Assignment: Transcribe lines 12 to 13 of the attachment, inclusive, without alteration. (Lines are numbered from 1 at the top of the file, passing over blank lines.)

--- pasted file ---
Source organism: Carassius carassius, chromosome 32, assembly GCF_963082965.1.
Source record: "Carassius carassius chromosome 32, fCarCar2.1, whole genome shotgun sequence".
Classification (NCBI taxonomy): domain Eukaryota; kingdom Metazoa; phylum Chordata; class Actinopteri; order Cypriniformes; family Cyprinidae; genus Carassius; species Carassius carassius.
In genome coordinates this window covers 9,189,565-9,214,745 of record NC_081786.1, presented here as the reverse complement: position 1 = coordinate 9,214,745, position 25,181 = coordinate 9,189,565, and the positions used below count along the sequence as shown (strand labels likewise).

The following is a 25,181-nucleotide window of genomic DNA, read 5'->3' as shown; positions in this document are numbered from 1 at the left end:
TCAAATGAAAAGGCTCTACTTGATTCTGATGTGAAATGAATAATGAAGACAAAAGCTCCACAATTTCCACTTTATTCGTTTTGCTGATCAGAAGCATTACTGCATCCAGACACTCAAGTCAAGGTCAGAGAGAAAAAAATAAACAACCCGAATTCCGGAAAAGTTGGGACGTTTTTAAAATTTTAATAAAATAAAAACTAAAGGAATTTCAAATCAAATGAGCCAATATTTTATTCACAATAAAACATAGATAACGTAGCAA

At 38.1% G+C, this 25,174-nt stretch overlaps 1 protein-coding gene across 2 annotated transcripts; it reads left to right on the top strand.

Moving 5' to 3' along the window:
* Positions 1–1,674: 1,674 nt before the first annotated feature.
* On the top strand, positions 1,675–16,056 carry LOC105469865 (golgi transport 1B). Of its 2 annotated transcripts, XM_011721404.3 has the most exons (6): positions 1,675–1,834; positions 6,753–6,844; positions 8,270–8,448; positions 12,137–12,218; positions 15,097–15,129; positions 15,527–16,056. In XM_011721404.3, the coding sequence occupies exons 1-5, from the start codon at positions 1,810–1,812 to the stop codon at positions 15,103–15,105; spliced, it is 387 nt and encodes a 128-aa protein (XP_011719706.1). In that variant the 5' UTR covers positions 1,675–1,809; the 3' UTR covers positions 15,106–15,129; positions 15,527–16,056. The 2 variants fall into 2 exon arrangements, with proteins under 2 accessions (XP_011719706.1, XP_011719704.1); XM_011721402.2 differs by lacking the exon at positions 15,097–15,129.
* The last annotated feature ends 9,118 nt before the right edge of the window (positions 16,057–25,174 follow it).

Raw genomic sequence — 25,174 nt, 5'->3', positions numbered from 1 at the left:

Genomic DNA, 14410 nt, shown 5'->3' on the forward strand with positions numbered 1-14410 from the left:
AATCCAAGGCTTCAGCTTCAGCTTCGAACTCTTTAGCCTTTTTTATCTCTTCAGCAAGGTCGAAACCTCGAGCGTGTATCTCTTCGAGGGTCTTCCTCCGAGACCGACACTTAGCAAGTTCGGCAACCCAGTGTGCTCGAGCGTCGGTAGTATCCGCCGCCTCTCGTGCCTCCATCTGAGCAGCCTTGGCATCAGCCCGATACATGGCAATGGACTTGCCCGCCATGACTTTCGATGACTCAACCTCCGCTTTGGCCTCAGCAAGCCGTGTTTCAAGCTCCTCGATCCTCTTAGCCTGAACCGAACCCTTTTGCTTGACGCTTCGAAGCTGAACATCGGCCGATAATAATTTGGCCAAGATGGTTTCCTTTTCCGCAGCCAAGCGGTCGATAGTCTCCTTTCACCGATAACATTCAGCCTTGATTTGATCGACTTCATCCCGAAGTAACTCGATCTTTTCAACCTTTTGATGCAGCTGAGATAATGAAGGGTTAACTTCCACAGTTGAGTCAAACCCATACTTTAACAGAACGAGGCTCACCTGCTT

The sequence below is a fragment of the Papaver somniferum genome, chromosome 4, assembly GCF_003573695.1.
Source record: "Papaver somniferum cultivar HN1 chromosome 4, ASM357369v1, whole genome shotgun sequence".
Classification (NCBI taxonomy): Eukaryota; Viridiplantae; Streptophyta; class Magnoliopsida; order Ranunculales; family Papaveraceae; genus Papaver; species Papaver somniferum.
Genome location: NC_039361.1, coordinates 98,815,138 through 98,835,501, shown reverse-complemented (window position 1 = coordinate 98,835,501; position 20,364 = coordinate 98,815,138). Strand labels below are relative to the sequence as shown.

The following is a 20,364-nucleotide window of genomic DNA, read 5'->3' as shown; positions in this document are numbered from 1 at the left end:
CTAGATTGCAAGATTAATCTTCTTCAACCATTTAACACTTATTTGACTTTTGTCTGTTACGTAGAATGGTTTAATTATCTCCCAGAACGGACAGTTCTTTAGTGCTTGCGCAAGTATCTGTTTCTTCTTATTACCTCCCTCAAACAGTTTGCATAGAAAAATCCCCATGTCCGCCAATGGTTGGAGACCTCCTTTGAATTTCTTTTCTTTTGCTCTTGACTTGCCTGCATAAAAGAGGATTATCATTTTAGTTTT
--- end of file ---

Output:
Raw genomic sequence — 25,174 nt, 5'->3', positions numbered from 1 at the left:

Genomic DNA, 14410 nt, shown 5'->3' on the forward strand with positions numbered 1-14410 from the left: